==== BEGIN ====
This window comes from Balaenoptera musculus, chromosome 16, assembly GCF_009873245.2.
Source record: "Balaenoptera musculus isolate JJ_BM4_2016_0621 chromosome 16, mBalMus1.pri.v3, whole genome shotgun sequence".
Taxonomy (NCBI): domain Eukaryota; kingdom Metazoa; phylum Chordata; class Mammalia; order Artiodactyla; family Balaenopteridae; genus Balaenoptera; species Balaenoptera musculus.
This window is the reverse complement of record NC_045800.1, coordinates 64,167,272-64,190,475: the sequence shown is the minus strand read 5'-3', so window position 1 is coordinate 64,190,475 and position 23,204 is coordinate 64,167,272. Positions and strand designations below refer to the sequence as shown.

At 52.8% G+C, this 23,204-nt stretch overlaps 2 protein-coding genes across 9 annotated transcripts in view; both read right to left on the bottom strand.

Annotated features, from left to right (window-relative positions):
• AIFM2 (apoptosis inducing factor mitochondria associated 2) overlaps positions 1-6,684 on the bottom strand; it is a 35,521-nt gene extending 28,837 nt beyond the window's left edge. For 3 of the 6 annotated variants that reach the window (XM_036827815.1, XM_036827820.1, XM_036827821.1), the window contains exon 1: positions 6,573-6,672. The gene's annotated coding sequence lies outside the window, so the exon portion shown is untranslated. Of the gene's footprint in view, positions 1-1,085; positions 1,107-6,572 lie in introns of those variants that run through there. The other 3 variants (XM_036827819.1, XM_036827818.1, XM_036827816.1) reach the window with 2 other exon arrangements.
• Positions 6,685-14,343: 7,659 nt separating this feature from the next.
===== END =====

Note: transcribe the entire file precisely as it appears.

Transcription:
This window comes from Balaenoptera musculus, chromosome 16, assembly GCF_009873245.2.
Source record: "Balaenoptera musculus isolate JJ_BM4_2016_0621 chromosome 16, mBalMus1.pri.v3, whole genome shotgun sequence".
Taxonomy (NCBI): domain Eukaryota; kingdom Metazoa; phylum Chordata; class Mammalia; order Artiodactyla; family Balaenopteridae; genus Balaenoptera; species Balaenoptera musculus.
This window is the reverse complement of record NC_045800.1, coordinates 64,167,272-64,190,475: the sequence shown is the minus strand read 5'-3', so window position 1 is coordinate 64,190,475 and position 23,204 is coordinate 64,167,272. Positions and strand designations below refer to the sequence as shown.

At 52.8% G+C, this 23,204-nt stretch overlaps 2 protein-coding genes across 9 annotated transcripts in view; both read right to left on the bottom strand.

Annotated features, from left to right (window-relative positions):
• AIFM2 (apoptosis inducing factor mitochondria associated 2) overlaps positions 1-6,684 on the bottom strand; it is a 35,521-nt gene extending 28,837 nt beyond the window's left edge. For 3 of the 6 annotated variants that reach the window (XM_036827815.1, XM_036827820.1, XM_036827821.1), the window contains exon 1: positions 6,573-6,672. The gene's annotated coding sequence lies outside the window, so the exon portion shown is untranslated. Of the gene's footprint in view, positions 1-1,085; positions 1,107-6,572 lie in introns of those variants that run through there. The other 3 variants (XM_036827819.1, XM_036827818.1, XM_036827816.1) reach the window with 2 other exon arrangements.
• Positions 6,685-14,343: 7,659 nt separating this feature from the next.